Talk of leadership fills the air in the wake of the Nov. 3 election of Joe Hogsett as the next mayor of Indianapolis.
So here’s a stab at thoughts on leadership, emphasizing my own experiences. This analysis has two parts: one mechanical, one spiritual.
Begin with concept, or vision. Leaders must have an idea of where they’re heading. Early on in my time as mayor, I participated in retreats and seminars to discuss where, in 1975, we wanted to go as a city. We developed a couple of ideas. First, fill downtown with housing and retail—you can’t be a suburb of nothing! And second, use athletics to generate jobs and economic development. There were other parts to our vision, to be sure, but these were the two biggies.
Concepts are worthless if not followed by strategies to put them into action. This involves three things:
Create. The concept can’t be just a “pipe dream.” There has to be a realistic chance of success. We knew, for example, that Indianapolis would never be large enough to host an Olympics, though we did think about it.
But a center for sports activities, building on the city’s strength in health care, our central location, and the Hoosier passion for college basketball, football and other sports? Could we build a domed stadium? Could we attract national governing bodies to our town and build venues for them, like a track and field facility, a velodrome, a rowing course, or a natatorium? Yes, we decided these were realistic concepts.
Communicate. Leaders have to sell their vision clearly, transparently, without arrogance. For us, that meant assembling teams to communicate our ideas to the public. We held press conferences, attended public hearings, visited editorial boards, and spoke at one civic organization after another. We involved grass-roots support, met with legislators, the governor, and members of the City-County Council.
Cultivate. Make it happen! We decided not to build a domed stadium outside the interstate that circles our city and county, but instead to construct it as an expansion of our convention center downtown. We had to figure out how to finance the project. We went to the Legislature to gain authority to impose a 1 percent tax on food and beverage in Marion County to fund the debt service on the bond we floated. We persuaded the governor to sign the bill and then took it to the City-County Council, where it carried 26-3. We secured support from two philanthropies in town, and we sold the suites in the stadium once it was built. All for $80 million.
In the early 1980s, we began building the stadium without the promise of an NFL team’s playing there—a sizable political risk! Various political opponents and media pundits opposed the deal, in essence saying we should “use the money for low-income housing and street repairs” (evidently unaware that the tax money involved was earmarked for building the stadium, and nothing else).
I heard many times: “Bill, if you put that tax on, you will never be elected to anything again.” We had to stick to our guns, or give up. Part of leadership is knowing when to stand on principle and when to be flexible.
When the bond issue for the 1987 Pan Am Games was defeated, we had a plan B (Fort Harrison for the Olympic village) ready to roll out. But regarding the planned domed stadium, we stood on principle and stayed the course. The Hoosier Dome was finished in 1984, the Colts moved from Baltimore that spring—and I was re-elected in 1987!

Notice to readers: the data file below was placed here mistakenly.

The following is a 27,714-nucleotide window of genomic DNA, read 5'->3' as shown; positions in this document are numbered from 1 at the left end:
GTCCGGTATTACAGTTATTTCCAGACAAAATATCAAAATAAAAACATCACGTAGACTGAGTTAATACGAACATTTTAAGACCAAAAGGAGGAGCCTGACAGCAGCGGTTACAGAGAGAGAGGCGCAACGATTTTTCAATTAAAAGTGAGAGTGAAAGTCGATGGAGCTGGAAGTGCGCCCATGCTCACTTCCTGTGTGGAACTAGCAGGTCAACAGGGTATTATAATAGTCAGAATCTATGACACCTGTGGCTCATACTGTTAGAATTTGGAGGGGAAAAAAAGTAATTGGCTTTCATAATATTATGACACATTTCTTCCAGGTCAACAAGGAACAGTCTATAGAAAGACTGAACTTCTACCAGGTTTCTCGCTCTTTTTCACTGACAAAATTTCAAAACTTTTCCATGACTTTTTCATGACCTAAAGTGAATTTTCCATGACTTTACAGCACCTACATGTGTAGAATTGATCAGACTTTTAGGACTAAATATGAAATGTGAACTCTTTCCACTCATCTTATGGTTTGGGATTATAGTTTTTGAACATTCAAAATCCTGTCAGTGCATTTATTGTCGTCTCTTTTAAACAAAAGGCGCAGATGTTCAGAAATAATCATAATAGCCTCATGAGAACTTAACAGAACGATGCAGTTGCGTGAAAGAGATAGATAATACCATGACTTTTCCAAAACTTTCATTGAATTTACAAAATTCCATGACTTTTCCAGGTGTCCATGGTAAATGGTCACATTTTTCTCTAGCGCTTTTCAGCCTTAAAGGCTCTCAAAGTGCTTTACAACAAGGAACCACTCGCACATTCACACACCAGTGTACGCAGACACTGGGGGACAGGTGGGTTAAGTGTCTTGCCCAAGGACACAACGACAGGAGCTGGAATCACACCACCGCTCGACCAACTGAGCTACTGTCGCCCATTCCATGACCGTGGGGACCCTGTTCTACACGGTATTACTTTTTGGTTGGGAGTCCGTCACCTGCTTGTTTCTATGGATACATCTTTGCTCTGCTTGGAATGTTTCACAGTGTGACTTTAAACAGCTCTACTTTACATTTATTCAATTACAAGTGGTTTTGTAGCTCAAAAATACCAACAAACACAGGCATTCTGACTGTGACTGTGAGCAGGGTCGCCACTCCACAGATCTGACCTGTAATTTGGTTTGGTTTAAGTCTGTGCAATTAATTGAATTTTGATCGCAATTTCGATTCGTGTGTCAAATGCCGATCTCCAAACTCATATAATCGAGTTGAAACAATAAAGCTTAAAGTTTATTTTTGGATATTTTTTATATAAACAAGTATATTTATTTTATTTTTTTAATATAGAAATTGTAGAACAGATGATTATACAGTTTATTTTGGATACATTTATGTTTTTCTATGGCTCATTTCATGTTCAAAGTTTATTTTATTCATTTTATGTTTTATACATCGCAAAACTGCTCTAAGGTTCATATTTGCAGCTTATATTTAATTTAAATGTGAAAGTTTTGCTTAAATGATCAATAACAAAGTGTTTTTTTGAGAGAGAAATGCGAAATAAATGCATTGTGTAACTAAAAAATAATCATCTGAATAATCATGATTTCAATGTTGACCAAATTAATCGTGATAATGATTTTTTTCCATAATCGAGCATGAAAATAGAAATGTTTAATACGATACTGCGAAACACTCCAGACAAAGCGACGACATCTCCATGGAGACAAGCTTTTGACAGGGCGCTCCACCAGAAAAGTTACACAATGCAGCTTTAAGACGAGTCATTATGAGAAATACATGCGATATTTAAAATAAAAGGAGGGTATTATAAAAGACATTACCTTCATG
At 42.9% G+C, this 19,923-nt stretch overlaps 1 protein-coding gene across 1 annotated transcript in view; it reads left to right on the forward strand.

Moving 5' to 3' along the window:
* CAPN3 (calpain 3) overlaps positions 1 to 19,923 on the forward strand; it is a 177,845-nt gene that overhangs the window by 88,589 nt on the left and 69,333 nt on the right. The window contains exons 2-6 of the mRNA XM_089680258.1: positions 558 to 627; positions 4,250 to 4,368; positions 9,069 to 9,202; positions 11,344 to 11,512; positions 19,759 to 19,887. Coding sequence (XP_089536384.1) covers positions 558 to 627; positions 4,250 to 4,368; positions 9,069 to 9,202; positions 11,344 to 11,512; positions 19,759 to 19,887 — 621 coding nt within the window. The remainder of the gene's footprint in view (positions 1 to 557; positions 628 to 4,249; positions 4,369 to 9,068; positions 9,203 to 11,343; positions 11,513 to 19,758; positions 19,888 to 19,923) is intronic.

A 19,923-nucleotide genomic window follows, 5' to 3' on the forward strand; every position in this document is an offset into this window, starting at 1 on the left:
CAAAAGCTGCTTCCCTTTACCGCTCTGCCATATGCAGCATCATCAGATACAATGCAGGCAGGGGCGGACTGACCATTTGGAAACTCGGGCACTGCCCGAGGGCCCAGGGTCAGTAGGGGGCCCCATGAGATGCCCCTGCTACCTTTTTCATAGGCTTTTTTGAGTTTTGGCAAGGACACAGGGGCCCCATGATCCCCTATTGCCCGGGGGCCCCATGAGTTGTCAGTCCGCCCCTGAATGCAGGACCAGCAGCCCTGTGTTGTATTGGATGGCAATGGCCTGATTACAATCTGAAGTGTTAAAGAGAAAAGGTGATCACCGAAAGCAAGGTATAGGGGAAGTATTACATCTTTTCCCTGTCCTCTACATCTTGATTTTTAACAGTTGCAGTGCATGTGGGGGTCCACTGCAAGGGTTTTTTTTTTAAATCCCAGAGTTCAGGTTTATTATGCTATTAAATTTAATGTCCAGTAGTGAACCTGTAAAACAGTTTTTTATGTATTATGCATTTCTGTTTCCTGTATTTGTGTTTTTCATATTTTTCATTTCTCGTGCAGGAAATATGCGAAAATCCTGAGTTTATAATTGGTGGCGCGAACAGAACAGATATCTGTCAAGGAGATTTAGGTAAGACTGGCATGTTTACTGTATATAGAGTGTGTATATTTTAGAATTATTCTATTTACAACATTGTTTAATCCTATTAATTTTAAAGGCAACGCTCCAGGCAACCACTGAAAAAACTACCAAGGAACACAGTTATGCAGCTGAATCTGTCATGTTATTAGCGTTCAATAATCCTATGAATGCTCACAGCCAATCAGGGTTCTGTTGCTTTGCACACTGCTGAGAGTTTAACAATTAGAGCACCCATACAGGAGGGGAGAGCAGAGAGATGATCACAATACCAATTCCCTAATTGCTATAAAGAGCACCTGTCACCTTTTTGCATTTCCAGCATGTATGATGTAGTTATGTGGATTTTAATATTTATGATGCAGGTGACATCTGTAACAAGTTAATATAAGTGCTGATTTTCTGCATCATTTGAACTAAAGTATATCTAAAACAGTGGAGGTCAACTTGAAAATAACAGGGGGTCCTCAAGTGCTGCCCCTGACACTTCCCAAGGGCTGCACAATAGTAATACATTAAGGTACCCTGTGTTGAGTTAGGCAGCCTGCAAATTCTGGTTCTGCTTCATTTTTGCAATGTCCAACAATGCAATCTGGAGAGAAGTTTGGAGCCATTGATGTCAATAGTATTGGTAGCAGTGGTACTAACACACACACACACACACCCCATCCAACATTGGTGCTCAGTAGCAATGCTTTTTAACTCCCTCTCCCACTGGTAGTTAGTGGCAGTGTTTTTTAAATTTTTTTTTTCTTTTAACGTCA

Thus far, all I have written about is leadership mechanics, i.e. knowing how to put things together and accomplish big tasks. I viewed the mayor as the orchestra leader in this process. But this does not reach the more indefinable components. Leadership is easier to recognize than define. It involves charisma (the Greek word for gifts).
The first gift is integrity. Hard choices have to be made. Promises must be kept. Trust needs to be built. Carefully. It can easily be destroyed. Leadership often must choose what’s believed to be right over what’s easy or fun. Many people told me if we put bricks on Monument Circle (as we did to restore its period look, in place of asphalt), I would never be elected to anything again. We did, and I was.
A second gift is “we” rather than “I.” In short, collaboration, collegiality, consensus-building and seeking the common good.
Leaders need advice: It is impossible to achieve everything with a “my way or the highway” mentality. I have been emphasizing what we did, not what I did. That is not false modesty; it just recognizes the importance of teamwork, whether it involves excellent support from staff or a partnership with the private and not-for-profit sectors.
Third, respect and appreciate others. Saying thanks is an important attribute of good leadership.
I always felt I was elected to be mayor of all the people, not just those who voted for me. Put your arms around the city and show love! That is a gift of the spirit.
The final gift I’ll highlight is joy. Good leaders, beyond their trials and tribulations, enjoy what they are doing and communicate that enjoyment to others. Like when I rode a snowplow during the blizzard, or marched in a St. Patrick’s Day parade as a giant leprechaun.
I am not saying I possessed all these characteristics when I was mayor of Indy. All I can say is that I tried, and did my best.•
Hudnut was mayor of Indianapolis from 1976 to 1992.